Monday, August 29, 2016

The Mutinous Crew: Chapter 5

Chapter Five was a very short chapter in Steering The Craft, however, it's a very important chapter. So important, in fact, I completely missed writing a blog post about the chapter.  I really am a terrible  blogger. 

 Adverbs are probably one of the most talked about topics on Scribophile (besides the evils of Social Justice Warriors, whatever those are). But when Scrib talks about writing (a blessed but rare event) the evils of adverbs are invariably a topic of discussion.

I, for one, am glad that adverbs are added to the mix. Because the real topic isn't about the use of a part of speech but in what it means to use adverbs and adjectives in your writing. For the most part, adjectives and adverbs are an indicator of a weak vocabulary. Please note that it's not always so, but I do believe that one has to work from that perspective, and I think this goes for both adverbs and adjectives.

I received a critique that said "I don't know what basalt is. Can't you say 'black rock'?" I think it was a fair question, but I didn't ask Kim Stanley Robinson in his Mars series to call piste a 'road of compacted snow'. As the phrase goes, "Words mean things" and especially now in the age of e-readers, a dictionary is just a few clicks away.

So, even though the idea has a bit of a bad-hair taint to it, I believe the writer is obligated to pick the best word. That means watching out for weak adverbs: quickly, suddenly, great, low. It doesn't mean that picking the obscure word from the thesaurus is the best bet either. There have been instances where I thought one word would be best, and then when I looked up its definition, there was some nuance to it that made it inappropriate. I guess my advice there is not to use the thesaurus without the dictionary. Again, with the online options available, there's faint excuse not to do so.

Sometimes, the adverb is all that's available or using less precise words they may fit the voice of the character as narrator or in dialogue. But even then, your voice should have a vernacular that your reader might have to work for, just a little bit. It's your job as a writer to make that work worth it.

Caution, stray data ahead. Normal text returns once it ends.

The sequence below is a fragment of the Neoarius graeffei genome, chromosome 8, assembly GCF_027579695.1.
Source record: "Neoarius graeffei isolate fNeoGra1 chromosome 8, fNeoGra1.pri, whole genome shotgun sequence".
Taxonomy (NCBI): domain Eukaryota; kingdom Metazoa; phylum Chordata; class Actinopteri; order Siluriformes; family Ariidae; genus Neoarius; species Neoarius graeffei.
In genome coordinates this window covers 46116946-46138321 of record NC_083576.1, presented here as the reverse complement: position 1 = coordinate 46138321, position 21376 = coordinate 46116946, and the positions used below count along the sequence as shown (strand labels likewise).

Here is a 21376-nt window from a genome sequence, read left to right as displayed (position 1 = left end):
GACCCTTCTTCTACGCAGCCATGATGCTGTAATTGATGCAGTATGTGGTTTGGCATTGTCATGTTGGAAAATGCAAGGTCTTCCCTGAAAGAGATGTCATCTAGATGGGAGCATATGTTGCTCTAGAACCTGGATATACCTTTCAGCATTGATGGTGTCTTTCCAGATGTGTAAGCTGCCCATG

So the exercise with this very short chapter was enlightening, though I found myself wanting to ask more questions -- what about adverb phrases?

We walked very carefully across the floor.
This one is almost the poster child for re-write unless it's part of dialog. "Very" is weak. How carefully? Oh very carefully. Very very, or just very? 

Here is where I was born. That’s it. Right there.
Hmm, this one is different. The wording here seems to generate a confidence between reader and writer, and I would probably skim right by this without worrying about adverbs or adverb phrases.

So is there a rule here? Probably not. Just that using adverbs and adverb phrases probably deserve a second look, with the case needing to be made for keeping rather than getting rid of.

So what about Adjective Phrases? Let's play with some examples:
That’s a lovely cake.
I would personally rework this if it wasn't in dialog, or it fit the narrative voice. For a narrative voice, I'd want to understand what made it lovely? Was it the pink rosettes along the edge? The ziggurat design in the tiers? Insert more cake terms here. I'm not a baker. Then again, if your narrator or speaker isn't either, they might just call it 'lovely' or 'colorful' or 'a mountain of sugar and lard'. In short, that can't be all that's said about the cake.
That soup is pretty cold.
'Pretty' in this sense is like 'almost' or 'very'. Kind of nothing words. How about tepid, or lukewarm, or chilled? In dialog, this is fine, but as narration, it seems weak.

Some people weren’t willing to pay extra to book a seat on the plane
Now this one is a completely different kettle of fish. This adjective phrase is needed, and shouldn't invoke the same sense of outrage that 'pretty cold' does, because it qualifies the people. So its not cut and dried, and I think while there are some adverb phrases that are necessary, for purposes of the exercise, where one is to write 'chastely' it seems we have to use some adverb and adjective phrases, or else we're doing some interesting gymnastics to avoid them. I tried to come up with an example here for the above sentence, but I wasn't able to.

So, at the end of the chapter, not much changes. There are no rules, but guidelines, which probably won't change. The examples of what to look out for are very helpful, and the exercise is enlightening. I'd recommend it for anyone.

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